With all the fuss about prorogation, like everyone else I’ve been thinking about Canada’s electoral system. Like most Canadians, I’ve known that there are problems with how our government works for a good long while. But, again, like most people, I’ve been busy. So I have not been paying as close attention as I should have been to what’s been happening on the political front.
I’m not a political scientist or a law professor. I’m just a citizen. A mom. Since a long time favorite* at my house is Dr. Seuss’ If I ran the Zoo I thought I’d look at Canadian politics and think about what >I< would do differently
If I ran the Zoo er Country…
Since I believe Canada is in serious need of electoral reform, this is just part one of this series. This would be my personal contribution to the CAPP Days of Action initiative.
We have different levels of government in Canada. The highest level is the Federal Government, which plays a part in the lives of all Canadians. This level of government is the highest.
You are a Canadian if you are born here, or if you immigrate and become a citizen. Canadians don’t have to live in Canada to be citizens. That’s why there were No-prorogation protests held in other parts of the world on January 23rd.
The next level down in the hierarchy: Provincial/Territorial Government: it all boils down to where you live. Canadians moving to a different part of the country, or a different country lose their voice in this level of government.
The lowest level of government was traditionally the municipalities. Unfortunately, in many places we’ve had an extra level of government inflicted on us by the Province, so we have the addition of a regional level of government. They always “sell” this extra layer of government as a way to save money through being able to provide a wider range of services at a lower cost. In reality I don’t thing the addition of any regional government has ever saved Canadian taxpayers a nickel.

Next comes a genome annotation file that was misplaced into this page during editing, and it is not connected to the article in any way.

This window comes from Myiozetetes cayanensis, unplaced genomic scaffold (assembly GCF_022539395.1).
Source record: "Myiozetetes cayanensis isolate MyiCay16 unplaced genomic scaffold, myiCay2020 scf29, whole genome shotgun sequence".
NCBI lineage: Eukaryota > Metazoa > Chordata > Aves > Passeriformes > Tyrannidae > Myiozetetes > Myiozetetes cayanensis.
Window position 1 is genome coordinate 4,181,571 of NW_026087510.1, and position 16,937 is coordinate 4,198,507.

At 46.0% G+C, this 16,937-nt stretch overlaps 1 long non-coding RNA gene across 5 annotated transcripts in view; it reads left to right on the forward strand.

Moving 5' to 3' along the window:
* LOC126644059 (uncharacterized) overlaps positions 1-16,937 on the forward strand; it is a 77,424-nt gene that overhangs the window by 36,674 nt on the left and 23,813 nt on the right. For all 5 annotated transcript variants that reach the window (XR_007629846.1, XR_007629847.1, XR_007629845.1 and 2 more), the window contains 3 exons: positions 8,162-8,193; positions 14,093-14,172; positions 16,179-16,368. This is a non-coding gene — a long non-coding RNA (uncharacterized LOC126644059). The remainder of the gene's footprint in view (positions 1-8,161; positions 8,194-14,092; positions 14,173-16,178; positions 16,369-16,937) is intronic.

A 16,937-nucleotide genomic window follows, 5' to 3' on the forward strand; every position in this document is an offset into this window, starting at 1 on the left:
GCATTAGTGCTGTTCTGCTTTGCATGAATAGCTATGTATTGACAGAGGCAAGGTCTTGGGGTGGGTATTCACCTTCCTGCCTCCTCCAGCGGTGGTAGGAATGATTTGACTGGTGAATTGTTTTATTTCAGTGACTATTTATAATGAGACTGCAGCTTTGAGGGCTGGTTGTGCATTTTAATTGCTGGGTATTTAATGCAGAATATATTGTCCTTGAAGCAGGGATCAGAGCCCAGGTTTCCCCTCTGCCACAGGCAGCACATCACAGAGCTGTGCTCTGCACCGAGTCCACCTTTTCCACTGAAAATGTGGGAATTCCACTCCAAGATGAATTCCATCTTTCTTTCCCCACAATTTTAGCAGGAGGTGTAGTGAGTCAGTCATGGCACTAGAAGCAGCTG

No Party Rule
At the Federal and Provincial levels of government we have political parties. Everywhere except in the
Northwest Territories and Nunavut
Unlike provincial governments and the Yukon, the government of the Northwest Territories does not have political parties (except during the dark days between 1898 and 1905). The Northwest Territories governs through a consensus government called the Legislative Assembly. This group is composed of one member elected from each of the constituencies, and after election, the new parliament elects a premier and speaker by secret ballot.
The members of the Legislative Assembly of Nunavut are also elected individually; there are no parties and the legislature is consensus-based. The head of Nunavut’s government is a premier, who is elected by and from the the elected members of the legislative assembly.
What an amazing idea! Why don’t we adopt this system for the country?
Imagine: the people we elect to represent us would actually be representing us. Just think: we’d never have the situation where the leader of the party fails to get elected so they are run again in a “safe” riding. And you know, not having parties would at the very least curb patronage. If we didn’t have parties, our representatives couldn’t be ordered by their party leader to vote for something against our interests. They would have to work together or nothing would get done.
That’s what I would do if I ran the zoo country.
* “If I Ran the Zoo”, by Dr. Seuss was the first recorded instance of the word “nerd.”
Write to your Member of Parliament and tell them what you think about premature prorogation. You can find your MP with this lovely link – it will also help you find out who your MP is if you don’t know. It’s time that Canadians started letting them know what we think about how they represent us.
Find your Member of Parliament
Write to Prime Minister Stephen Harper and tell him too!
Prime Minister/Premier Ministre Stephen Harper <firstname.lastname@example.org>
You can also send him postal mail without a stamp!! Canada Post delivers mail to and from the Canadian government representatives gratis:
The Right Hon. Stephen Joseph Harper, P.C., B.A., M.A.
1600 90th Avenue Southwest, suite A-203
The government gives more credence to postal mail than email. Maybe because it’s more expensive.
Canada badly needs electoral reform. Take a peek at the Non-Partisan Fair Vote Canada site to get information some ideas of electoral reform. All Canadians need to join in these non-partisan discussions.
P.S. You can also sign the online petition “Declaration of Voters Rights“